November 23, 2007

Robert Burns, Brigadoon, the Electric Brae, and Culzean Castle

Posted in Exploring tagged , , , , at 10:36 pm by Lauren

Three weeks later, I must get our Scotland trip down in the blog. Not only am I forgetting more by the day, but other bloggable experiences are being deblogified and blogblocked! (Hey, nobody said this was supposed to be good writing. And what’s good writing anyway without a few made-up words?) 

So, our story starts long, long ago, on a hazy Halloween, in Scotland…Wednesday, October 31 is the last day any countryside attractions are open in Scotland! Because of that, Mary and Iain took us to Culzean (“cull-een”) Castle. Not only was the castle beautiful, but the road there held a few notable surprises as well (and my car sickness was not one of them!). 

Our first stop on the way to Culzean was Robert Burns’ house. Robert Burns was Scotland’s most famous poet. (In fact, we all know his work: Auld Lang Syne.) One poem in particular that Mary and Iain recounted for us was the story of Tam O’Shanter, a poor man who stayed out too late at the pub and stumbled upon the devil and his cohort in the local church on the way home. The demons and witches were dancing, and one witch in a short skirt did an especially fine job of cavorting. Tam called out, “Well done, Cully Sark!” (“Cully sark” refers to that skirt of hers.) The devil, demons, and witches turned on him and chased him. Poor Tam and his old horse ran for their lives, knowing that if they could only cross water they would be safe. At the last possible moment, they crossed the Brig o’ Doon – the bridge over the Doon River – and the witch with the cully sark caught and pulled off the horse’s tail. The real fascination about this tale to Allen and me was walking down the road Tam would have taken (because Rabbie Burns knew it well), seeing the old church where Burns’ father was buried and where Tam caught the eye of the evil things, and crossing the Brig o’ Doon ourselves. Mary pointed out that we Americans might know the Brig o’ Doon otherwise, “The Americans made a movie out of it.” Did they ever! I am not going to claim that Brigadoon is cinematic genius, but if you asked me to name the biggest movie star crush I’ve ever had, no other leading man would hold a candle to Gene Kelly. Even those who have not had the pleasure of seeing Brigadoon or Gene Kelly in a kilt (or is that sight just a dream?) may recognize one of its songs, “It’s Almost Like Being in Love.” I’ll end my adolescent swooning about Gene Kelly (Gene Kelly!) by saying that when I watched Brigadoon as a young girl, I never imagined I’d actually stand on the Brig o’ Doon in Scotland. Oh the places you will go.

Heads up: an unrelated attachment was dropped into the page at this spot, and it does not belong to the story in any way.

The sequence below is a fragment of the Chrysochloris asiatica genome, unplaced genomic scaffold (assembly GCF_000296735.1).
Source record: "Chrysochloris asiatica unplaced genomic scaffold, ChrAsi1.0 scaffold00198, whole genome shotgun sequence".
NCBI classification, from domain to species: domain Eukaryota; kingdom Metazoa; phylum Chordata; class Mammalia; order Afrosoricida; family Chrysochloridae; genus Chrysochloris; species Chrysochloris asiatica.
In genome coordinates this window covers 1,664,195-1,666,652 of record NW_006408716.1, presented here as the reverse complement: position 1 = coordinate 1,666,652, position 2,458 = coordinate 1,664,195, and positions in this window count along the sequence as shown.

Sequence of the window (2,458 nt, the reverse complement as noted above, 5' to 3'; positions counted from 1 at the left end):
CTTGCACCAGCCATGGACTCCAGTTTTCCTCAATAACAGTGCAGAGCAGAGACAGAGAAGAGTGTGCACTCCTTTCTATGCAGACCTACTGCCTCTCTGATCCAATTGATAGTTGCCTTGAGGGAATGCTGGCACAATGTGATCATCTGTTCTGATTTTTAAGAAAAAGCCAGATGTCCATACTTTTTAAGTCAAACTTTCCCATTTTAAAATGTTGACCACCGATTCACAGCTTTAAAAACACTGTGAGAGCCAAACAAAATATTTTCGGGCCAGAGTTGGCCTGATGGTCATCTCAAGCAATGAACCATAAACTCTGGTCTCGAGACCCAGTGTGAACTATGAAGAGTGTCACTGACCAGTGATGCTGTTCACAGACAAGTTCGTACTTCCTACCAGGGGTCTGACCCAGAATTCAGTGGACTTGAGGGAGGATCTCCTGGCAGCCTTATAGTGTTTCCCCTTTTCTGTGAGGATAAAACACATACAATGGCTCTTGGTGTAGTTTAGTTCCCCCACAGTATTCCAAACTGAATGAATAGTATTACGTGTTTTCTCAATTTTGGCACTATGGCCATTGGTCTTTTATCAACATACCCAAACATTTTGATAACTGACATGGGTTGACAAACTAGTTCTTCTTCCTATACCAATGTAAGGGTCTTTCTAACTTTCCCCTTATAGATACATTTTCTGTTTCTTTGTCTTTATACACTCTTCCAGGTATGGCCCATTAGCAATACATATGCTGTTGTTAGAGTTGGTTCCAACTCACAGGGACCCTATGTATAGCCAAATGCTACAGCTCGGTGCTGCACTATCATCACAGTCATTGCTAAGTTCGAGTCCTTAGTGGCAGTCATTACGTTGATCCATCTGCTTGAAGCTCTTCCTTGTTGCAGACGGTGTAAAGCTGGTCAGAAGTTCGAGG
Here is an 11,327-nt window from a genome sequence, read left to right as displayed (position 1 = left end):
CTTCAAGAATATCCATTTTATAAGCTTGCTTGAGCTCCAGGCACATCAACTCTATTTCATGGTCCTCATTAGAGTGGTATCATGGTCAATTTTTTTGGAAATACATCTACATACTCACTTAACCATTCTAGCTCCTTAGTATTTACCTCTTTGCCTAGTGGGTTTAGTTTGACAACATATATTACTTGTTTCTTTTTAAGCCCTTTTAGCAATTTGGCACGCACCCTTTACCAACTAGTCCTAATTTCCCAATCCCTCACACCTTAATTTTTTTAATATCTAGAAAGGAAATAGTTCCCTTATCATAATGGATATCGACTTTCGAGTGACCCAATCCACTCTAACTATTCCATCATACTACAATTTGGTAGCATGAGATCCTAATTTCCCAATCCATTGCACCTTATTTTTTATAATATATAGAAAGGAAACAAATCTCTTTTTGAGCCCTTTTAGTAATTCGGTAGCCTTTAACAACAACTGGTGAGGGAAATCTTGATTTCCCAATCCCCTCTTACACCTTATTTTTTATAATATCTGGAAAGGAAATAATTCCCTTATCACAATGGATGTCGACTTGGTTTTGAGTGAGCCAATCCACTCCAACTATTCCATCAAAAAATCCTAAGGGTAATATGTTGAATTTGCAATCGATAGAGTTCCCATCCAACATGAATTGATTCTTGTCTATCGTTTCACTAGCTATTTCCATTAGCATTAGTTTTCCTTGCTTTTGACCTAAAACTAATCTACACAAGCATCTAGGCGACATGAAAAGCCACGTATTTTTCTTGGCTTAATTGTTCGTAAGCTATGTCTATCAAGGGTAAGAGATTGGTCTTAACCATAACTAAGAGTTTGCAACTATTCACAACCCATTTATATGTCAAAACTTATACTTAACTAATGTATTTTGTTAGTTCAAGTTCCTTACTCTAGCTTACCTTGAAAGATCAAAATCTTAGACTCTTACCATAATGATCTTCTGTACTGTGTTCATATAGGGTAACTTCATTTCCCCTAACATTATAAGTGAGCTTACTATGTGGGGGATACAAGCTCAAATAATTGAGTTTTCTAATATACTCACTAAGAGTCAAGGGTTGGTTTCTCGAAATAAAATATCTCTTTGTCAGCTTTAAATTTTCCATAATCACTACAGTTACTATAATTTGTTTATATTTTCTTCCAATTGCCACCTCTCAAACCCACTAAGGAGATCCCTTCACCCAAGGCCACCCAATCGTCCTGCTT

Our second stop on the way to Culzean was the Electric Brae. When I say stop, I mean that Iain, from his right-side driver’s seat, literally stopped the car in the middle of the road, put it in neutral, and let it roll. We were looking down the hill, but we started to roll back up it! Despite considering ourselves to be reasonably clever people at least one day in a week, Allen and I were unable to conclude the most logical reason for this phenomenon: we were actually rolling downhill. It turns out that the Electric Brae (or “electric hill”) was misnamed by those who misunderstood the properties of electricity and were similarly fooled by the optical illusion that makes it seem as if the car is pointing downhill and rolling upwards.

Finally, we arrived at Culzean Castle, and I’d had the lack of sense to be motion sick and pale as a ghost by that point. (Had my father been there he may have pointed out that this was a rather mild case of motion sickness compared to the look I had on my face once that was so uncomfortable it made him throw up. True story.) Mary noticed and whisked me into the cafe for a cup of tea. I was honestly a little fearful of eating anything as I’d never treated my motion sickness with food before, or drink for that matter! I had the tea though, and the rest of the group enjoyed scones. Restored, we headed up to the castle. 

The castle tour was very impressive, starting with a massive collection of pistols and blades collected by the Scots for use in the case that Napoleon should have ever invaded them. Among many other interesting things, it boasted a beautiful central staircase, a painting whose eyes and feet always point towards the beholder, and a chandelier under which a person’s voice booms but only to their own ears.  The final rooms of the castle that the tour passes through were devoted to Dwight Eisenhower, who was gifted an apartment in Culzean Castle after World War II. Outside the castle, we walked through the Walled Garden, which was beautiful despite being the end of the growing season. We followed a path past the Aviary to the Pagoda (which housed monkeys and tigers – the excess!) and past the lake which housed swans and other waterfowl. We then trekked through the woods to cliffs that lined the shore and followed their jagged path back to the castle. I hardly need to say how much Allen and I enjoyed our day, and we all returned home just in time for darkness to fall, and Halloween to begin.

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